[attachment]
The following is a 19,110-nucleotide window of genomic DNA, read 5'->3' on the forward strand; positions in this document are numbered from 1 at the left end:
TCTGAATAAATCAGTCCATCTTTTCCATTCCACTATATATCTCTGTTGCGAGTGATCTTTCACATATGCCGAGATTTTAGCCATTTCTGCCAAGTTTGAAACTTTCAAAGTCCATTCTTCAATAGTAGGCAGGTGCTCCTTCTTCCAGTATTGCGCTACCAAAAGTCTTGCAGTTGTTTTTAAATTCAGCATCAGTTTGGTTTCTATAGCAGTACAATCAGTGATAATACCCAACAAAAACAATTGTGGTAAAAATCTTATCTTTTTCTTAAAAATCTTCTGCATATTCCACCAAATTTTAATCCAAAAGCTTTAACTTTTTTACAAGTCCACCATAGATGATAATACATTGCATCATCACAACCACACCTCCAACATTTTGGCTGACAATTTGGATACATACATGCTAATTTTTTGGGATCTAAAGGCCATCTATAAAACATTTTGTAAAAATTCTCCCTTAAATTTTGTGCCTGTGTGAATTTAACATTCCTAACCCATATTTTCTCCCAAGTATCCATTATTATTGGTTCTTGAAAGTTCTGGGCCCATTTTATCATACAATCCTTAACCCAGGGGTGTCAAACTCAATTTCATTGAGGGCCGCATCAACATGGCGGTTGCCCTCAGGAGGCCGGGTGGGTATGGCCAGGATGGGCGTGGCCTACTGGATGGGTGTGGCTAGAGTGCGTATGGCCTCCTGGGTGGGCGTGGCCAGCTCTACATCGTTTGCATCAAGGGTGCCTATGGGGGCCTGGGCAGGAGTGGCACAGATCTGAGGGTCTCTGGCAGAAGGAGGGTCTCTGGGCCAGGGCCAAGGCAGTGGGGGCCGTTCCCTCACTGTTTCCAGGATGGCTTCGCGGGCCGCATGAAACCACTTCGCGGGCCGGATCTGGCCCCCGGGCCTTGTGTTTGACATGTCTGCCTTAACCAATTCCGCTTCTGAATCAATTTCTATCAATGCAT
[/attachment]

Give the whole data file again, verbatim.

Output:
The following is a 19,110-nucleotide window of genomic DNA, read 5'->3' on the forward strand; positions in this document are numbered from 1 at the left end:
TCTGAATAAATCAGTCCATCTTTTCCATTCCACTATATATCTCTGTTGCGAGTGATCTTTCACATATGCCGAGATTTTAGCCATTTCTGCCAAGTTTGAAACTTTCAAAGTCCATTCTTCAATAGTAGGCAGGTGCTCCTTCTTCCAGTATTGCGCTACCAAAAGTCTTGCAGTTGTTTTTAAATTCAGCATCAGTTTGGTTTCTATAGCAGTACAATCAGTGATAATACCCAACAAAAACAATTGTGGTAAAAATCTTATCTTTTTCTTAAAAATCTTCTGCATATTCCACCAAATTTTAATCCAAAAGCTTTAACTTTTTTACAAGTCCACCATAGATGATAATACATTGCATCATCACAACCACACCTCCAACATTTTGGCTGACAATTTGGATACATACATGCTAATTTTTTGGGATCTAAAGGCCATCTATAAAACATTTTGTAAAAATTCTCCCTTAAATTTTGTGCCTGTGTGAATTTAACATTCCTAACCCATATTTTCTCCCAAGTATCCATTATTATTGGTTCTTGAAAGTTCTGGGCCCATTTTATCATACAATCCTTAACCCAGGGGTGTCAAACTCAATTTCATTGAGGGCCGCATCAACATGGCGGTTGCCCTCAGGAGGCCGGGTGGGTATGGCCAGGATGGGCGTGGCCTACTGGATGGGTGTGGCTAGAGTGCGTATGGCCTCCTGGGTGGGCGTGGCCAGCTCTACATCGTTTGCATCAAGGGTGCCTATGGGGGCCTGGGCAGGAGTGGCACAGATCTGAGGGTCTCTGGCAGAAGGAGGGTCTCTGGGCCAGGGCCAAGGCAGTGGGGGCCGTTCCCTCACTGTTTCCAGGATGGCTTCGCGGGCCGCATGAAACCACTTCGCGGGCCGGATCTGGCCCCCGGGCCTTGTGTTTGACATGTCTGCCTTAACCAATTCCGCTTCTGAATCAATTTCTATCAATGCAT